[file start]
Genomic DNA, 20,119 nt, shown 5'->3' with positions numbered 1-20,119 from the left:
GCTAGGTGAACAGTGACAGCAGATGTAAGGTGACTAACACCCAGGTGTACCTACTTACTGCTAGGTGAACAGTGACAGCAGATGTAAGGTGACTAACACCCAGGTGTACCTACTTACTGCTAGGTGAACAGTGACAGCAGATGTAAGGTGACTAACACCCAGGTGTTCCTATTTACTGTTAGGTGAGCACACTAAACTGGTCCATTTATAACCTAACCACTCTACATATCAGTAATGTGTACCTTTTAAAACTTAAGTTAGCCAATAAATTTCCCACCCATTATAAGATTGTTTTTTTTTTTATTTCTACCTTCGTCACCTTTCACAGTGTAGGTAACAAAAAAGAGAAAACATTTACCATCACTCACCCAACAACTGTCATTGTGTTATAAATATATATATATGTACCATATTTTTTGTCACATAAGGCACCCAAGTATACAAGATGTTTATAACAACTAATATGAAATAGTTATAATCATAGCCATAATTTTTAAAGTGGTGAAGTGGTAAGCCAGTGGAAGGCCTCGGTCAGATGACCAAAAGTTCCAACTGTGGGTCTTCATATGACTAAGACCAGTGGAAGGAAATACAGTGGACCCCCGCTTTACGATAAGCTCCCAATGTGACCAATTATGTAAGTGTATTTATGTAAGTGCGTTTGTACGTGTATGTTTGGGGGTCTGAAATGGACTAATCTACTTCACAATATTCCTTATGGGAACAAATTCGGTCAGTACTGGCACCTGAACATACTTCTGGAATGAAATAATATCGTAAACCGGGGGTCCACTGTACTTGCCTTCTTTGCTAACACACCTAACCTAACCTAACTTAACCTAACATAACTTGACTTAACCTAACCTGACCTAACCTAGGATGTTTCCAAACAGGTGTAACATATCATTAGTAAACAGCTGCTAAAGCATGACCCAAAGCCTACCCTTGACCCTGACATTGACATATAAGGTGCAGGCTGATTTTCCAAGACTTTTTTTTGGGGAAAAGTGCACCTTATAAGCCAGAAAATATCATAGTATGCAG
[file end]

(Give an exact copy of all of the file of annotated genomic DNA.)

Genomic DNA, 20,119 nt, shown 5'->3' with positions numbered 1-20,119 from the left:
GCTAGGTGAACAGTGACAGCAGATGTAAGGTGACTAACACCCAGGTGTACCTACTTACTGCTAGGTGAACAGTGACAGCAGATGTAAGGTGACTAACACCCAGGTGTACCTACTTACTGCTAGGTGAACAGTGACAGCAGATGTAAGGTGACTAACACCCAGGTGTTCCTATTTACTGTTAGGTGAGCACACTAAACTGGTCCATTTATAACCTAACCACTCTACATATCAGTAATGTGTACCTTTTAAAACTTAAGTTAGCCAATAAATTTCCCACCCATTATAAGATTGTTTTTTTTTTTATTTCTACCTTCGTCACCTTTCACAGTGTAGGTAACAAAAAAGAGAAAACATTTACCATCACTCACCCAACAACTGTCATTGTGTTATAAATATATATATATGTACCATATTTTTTGTCACATAAGGCACCCAAGTATACAAGATGTTTATAACAACTAATATGAAATAGTTATAATCATAGCCATAATTTTTAAAGTGGTGAAGTGGTAAGCCAGTGGAAGGCCTCGGTCAGATGACCAAAAGTTCCAACTGTGGGTCTTCATATGACTAAGACCAGTGGAAGGAAATACAGTGGACCCCCGCTTTACGATAAGCTCCCAATGTGACCAATTATGTAAGTGTATTTATGTAAGTGCGTTTGTACGTGTATGTTTGGGGGTCTGAAATGGACTAATCTACTTCACAATATTCCTTATGGGAACAAATTCGGTCAGTACTGGCACCTGAACATACTTCTGGAATGAAATAATATCGTAAACCGGGGGTCCACTGTACTTGCCTTCTTTGCTAACACACCTAACCTAACCTAACTTAACCTAACATAACTTGACTTAACCTAACCTGACCTAACCTAGGATGTTTCCAAACAGGTGTAACATATCATTAGTAAACAGCTGCTAAAGCATGACCCAAAGCCTACCCTTGACCCTGACATTGACATATAAGGTGCAGGCTGATTTTCCAAGACTTTTTTTTGGGGAAAAGTGCACCTTATAAGCCAGAAAATATCATAGTATGCAG